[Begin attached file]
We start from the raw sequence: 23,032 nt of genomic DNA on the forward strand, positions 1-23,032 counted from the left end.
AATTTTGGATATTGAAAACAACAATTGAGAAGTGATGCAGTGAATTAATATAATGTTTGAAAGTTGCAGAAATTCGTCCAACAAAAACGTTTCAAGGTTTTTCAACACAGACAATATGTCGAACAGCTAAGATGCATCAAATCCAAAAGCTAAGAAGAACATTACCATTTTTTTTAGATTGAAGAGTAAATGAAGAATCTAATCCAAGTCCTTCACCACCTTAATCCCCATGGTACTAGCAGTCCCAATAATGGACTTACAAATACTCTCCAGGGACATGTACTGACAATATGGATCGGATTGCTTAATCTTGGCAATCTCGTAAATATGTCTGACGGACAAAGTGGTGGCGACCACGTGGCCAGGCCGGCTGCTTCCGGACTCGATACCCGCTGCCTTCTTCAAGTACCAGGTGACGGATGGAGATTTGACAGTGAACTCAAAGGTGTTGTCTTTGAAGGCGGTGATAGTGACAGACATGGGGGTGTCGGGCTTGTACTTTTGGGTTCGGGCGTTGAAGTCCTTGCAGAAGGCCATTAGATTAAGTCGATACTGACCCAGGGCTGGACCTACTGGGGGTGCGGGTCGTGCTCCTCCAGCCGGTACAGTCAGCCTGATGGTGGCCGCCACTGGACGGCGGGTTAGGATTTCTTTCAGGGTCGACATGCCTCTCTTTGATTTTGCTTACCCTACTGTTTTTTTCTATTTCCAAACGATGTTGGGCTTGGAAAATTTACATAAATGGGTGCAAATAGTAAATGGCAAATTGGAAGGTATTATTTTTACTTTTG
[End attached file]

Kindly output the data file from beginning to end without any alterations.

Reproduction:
We start from the raw sequence: 23,032 nt of genomic DNA on the forward strand, positions 1-23,032 counted from the left end.
AATTTTGGATATTGAAAACAACAATTGAGAAGTGATGCAGTGAATTAATATAATGTTTGAAAGTTGCAGAAATTCGTCCAACAAAAACGTTTCAAGGTTTTTCAACACAGACAATATGTCGAACAGCTAAGATGCATCAAATCCAAAAGCTAAGAAGAACATTACCATTTTTTTTAGATTGAAGAGTAAATGAAGAATCTAATCCAAGTCCTTCACCACCTTAATCCCCATGGTACTAGCAGTCCCAATAATGGACTTACAAATACTCTCCAGGGACATGTACTGACAATATGGATCGGATTGCTTAATCTTGGCAATCTCGTAAATATGTCTGACGGACAAAGTGGTGGCGACCACGTGGCCAGGCCGGCTGCTTCCGGACTCGATACCCGCTGCCTTCTTCAAGTACCAGGTGACGGATGGAGATTTGACAGTGAACTCAAAGGTGTTGTCTTTGAAGGCGGTGATAGTGACAGACATGGGGGTGTCGGGCTTGTACTTTTGGGTTCGGGCGTTGAAGTCCTTGCAGAAGGCCATTAGATTAAGTCGATACTGACCCAGGGCTGGACCTACTGGGGGTGCGGGTCGTGCTCCTCCAGCCGGTACAGTCAGCCTGATGGTGGCCGCCACTGGACGGCGGGTTAGGATTTCTTTCAGGGTCGACATGCCTCTCTTTGATTTTGCTTACCCTACTGTTTTTTTCTATTTCCAAACGATGTTGGGCTTGGAAAATTTACATAAATGGGTGCAAATAGTAAATGGCAAATTGGAAGGTATTATTTTTACTTTTG